Under the leadership of Dana Pasquale, Postdoctoral Associate, Department of Sociology, the Centers for Disease Control  and Prevention (CDC)  have awarded the innovative  two-year  “Respondent-Driven Sampling, Respiratory Disease Surveillance Study  (the SNOWBALL Study)” to a large consortium of Duke researchers, to better understand  SARS-CoV-2 Transmission  in Durham County, NC. The SNOWBALL Study brings together researchers from Duke Forge, Duke Crucible, the Covidentify Study , the Duke Population Research Institute (DUPRI) and the MESSI Study to investigate the potential of the Respondent Driven Sampling (RDS) methodology. The RDS approach relies on respondents’ active engagement of their own close-contact networks to build a self-generating contact trace from persons who test positive for infection with SARS-CoV-2.
The NIA supported Animal Models Research Network  under the leadership of Jenny Tung, Associate Professor of Evolutionary Anthropology and Biology at Duke University, Alessandro Bartolomucci, Associate Professor of Integrative Biology and Physiology at University of Minnesota, and Kathleen Mullan Harris,  James E. Haar Distinguished Professor of Sociology at UNC, has recently selected its inaugural cohort of Bruce McEwen Career Development Fellows. These awards support outstanding junior scientists with high potential to advance the use of animal models or comparative approaches to understand the social determinants of health and aging.
Two Duke Predoctoral students, Ruth M Wygle, Department of Sociology and Sarah Petry, Sanford School of Public Policy, have been selected to participate in the International Max Planck Research School for Population, Health and Data Science (IMPRS-PHDS). This new and unique three-year doctoral program aims at training the next generation of population scientists by providing training in the materials and methods of demography and population health combined with advanced skills in  statistics, mathematical modeling, and data science. The School is hosted by two core partners, the MPIDR and the University of Rostock, in partnership with ten affiliated institutions worldwide that have complementary strengths. In addition to Duke, other partner universities include the University of Greifswald, the University of Groningen/NIDI, Erasmus Medical Center  Rotterdam, the University of Helsinki, Oxford University, the University of St. Andrews, Stockholm University, the University of Pennsylvania and the University of Washington.
Scott M. Lynch, Professor of Sociology, has been awarded a five year Center Grant funded by the Division of Social and Behavioral Research of the National Institute of Aging, securing ongoing support for the Center for Population Health and Aging (CPHA) at Duke. With a legacy that extends well over four decades, CPHA  provides a synergistic, interdisciplinary environment for advancing cutting-edge research and cultivating faculty and students focused on the study of aging through network of population scientists from the social and behavioral sciences and the biological, health, and statistical sciences at Duke.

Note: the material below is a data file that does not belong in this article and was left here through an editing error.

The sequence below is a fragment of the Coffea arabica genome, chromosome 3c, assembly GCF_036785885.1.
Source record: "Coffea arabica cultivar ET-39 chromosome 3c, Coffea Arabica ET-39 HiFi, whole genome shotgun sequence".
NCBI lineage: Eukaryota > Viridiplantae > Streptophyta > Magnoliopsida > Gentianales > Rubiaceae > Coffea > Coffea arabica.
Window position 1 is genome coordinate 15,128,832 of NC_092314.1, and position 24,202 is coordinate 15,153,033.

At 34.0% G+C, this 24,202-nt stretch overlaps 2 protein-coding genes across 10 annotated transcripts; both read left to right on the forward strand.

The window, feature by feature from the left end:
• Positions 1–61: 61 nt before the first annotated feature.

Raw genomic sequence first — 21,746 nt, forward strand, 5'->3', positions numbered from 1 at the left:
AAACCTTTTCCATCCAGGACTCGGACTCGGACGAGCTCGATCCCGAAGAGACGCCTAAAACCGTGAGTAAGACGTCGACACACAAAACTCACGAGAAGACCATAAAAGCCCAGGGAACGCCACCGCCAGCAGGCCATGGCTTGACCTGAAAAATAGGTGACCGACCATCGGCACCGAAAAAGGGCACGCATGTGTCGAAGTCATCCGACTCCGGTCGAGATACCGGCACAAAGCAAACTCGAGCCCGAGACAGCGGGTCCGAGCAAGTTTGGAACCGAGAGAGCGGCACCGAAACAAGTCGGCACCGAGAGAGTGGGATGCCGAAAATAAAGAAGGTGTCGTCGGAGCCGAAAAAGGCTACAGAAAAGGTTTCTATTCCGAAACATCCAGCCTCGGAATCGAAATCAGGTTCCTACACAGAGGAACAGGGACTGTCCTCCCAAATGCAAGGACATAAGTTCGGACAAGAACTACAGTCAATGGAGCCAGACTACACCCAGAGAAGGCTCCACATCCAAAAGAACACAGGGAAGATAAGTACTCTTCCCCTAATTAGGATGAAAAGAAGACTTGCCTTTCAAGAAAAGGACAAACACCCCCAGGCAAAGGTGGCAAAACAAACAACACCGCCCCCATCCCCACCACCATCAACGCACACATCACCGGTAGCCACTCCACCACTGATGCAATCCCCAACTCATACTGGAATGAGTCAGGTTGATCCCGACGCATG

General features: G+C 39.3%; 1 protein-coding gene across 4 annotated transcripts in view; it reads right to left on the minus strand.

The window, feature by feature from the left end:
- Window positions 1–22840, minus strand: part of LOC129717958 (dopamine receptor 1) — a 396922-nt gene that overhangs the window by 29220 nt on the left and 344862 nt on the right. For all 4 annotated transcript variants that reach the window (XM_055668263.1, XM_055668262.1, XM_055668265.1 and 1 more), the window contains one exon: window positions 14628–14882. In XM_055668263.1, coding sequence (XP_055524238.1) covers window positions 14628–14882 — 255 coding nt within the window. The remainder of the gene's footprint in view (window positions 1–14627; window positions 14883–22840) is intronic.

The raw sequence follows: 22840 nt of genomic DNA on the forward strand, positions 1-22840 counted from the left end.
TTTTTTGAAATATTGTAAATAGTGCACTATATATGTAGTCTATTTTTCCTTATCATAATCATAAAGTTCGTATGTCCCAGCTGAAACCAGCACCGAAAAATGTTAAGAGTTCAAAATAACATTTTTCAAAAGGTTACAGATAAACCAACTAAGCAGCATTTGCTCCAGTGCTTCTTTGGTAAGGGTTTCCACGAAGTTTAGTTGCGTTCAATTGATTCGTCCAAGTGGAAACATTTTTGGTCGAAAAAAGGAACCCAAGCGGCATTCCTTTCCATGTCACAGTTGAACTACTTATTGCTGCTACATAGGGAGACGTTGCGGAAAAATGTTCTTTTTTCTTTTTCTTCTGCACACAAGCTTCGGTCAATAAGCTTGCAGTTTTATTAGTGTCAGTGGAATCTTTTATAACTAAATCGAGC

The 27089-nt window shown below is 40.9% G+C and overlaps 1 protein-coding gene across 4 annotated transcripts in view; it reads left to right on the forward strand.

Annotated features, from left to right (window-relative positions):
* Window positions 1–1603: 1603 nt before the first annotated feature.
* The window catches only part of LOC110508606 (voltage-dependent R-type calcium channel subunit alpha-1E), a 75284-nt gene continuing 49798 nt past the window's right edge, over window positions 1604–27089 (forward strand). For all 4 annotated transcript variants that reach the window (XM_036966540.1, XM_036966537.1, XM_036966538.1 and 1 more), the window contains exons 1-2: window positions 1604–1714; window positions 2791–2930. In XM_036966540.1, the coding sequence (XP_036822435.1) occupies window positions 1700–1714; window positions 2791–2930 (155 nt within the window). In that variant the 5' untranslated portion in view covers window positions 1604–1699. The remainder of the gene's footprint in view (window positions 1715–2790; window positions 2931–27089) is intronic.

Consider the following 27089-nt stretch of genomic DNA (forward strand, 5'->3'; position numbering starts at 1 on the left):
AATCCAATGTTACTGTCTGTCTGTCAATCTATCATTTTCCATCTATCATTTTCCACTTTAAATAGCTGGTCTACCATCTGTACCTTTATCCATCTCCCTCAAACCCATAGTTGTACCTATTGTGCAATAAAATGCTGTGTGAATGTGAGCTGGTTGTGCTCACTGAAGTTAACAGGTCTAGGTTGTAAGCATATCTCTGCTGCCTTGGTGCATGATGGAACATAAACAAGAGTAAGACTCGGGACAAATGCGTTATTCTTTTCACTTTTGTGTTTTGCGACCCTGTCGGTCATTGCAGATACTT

Christopher Wildeman, Professor of Sociology, joins Duke University  and  the Duke University Population Research Institute (DUPRI) as its newest Faculty Scholar. Wildeman comes to Duke from Cornell University where he was Professor of Policy Analysis and Management in the College of Human Ecology and Professor of Sociology (by courtesy). He was also Director of the Bronfenbrenner Center for Translational Research, Director for the National Data Archive on Child Abuse and Neglect (NDACAN), a position he will continue to hold from Duke, and Associate Vice Provost for the Social Sciences.
Kenneth C. Land, John Franklin Crowell Distinguished Professor Emeritus of Sociology and DUPRI Scholar, is the new Chair-Elect to the American Sociological Association (ASA) Evolution, Biology and Society (EBS) Section. The EBS section is designed to improve dialogue between sociology and the biological sciences. Of particular concern is the interaction between material and social environments with biological processes and evolved predispositions common to all humans.
The 2020 Summer Institute on Computational Social Science  (SICSS) held June 22-26, 2020  featured a Panel Discussion on Digital and Computational Demography. Panelists included  Nicolò Cavalli (SICSS-Duke 18, SICSS-Oxford 19), Ridhi Kashyap (SICSS-Princeton 17, SICSS-Oxford 19), and Francesco Rampazzo (SICSS-Duke 18).
Duke University researchers V. Joseph Hotz, Arts and Sciences Distinguished Professor of Economics, Scott Abrahams, PhD candidate in Economics,  and Marwa AlFakhri, PhD candidate at the Sanford School of Public Policy,  join co-authors Emily E .Weimers, Syracuse University, Robert F. Schoeni, University of Michigan and Judith A. Seltzer, the University of California, Los Angeles, to provide  the first nationally representative estimates of vulnerability to severe complications from COVID-19 overall and across race-ethnicity and socioeconomic status.
Jenny Tung,  Associate Professor of Evolutionary Anthropology, Susan Alberts, Robert F. Durden Distinguished Professor of Biology and Angela O’Rand, Professor Emeritus of Sociology and Director of the Duke Population Research Institute (DUPRI),  join a distinguished multidisciplinary and inter-institutional  team of co-authors featured in the latest edition of Science, in their review, “Social Determinants of Health and Survival in Humans and Other Animals.”
Benjamin Goldstein Associate Professor of Biostatistics & Bioinformatics, Duke Clinical Research Institute, Children's Health & Discovery Initiative, and DUPRI Research Scholar delivered a comprehensive talk on Electronic Health Records available though the Duke University Health System to Duke University and Health System researchers, “Working with EHR Data from Duke University Health System: What is it and How Do I do it?"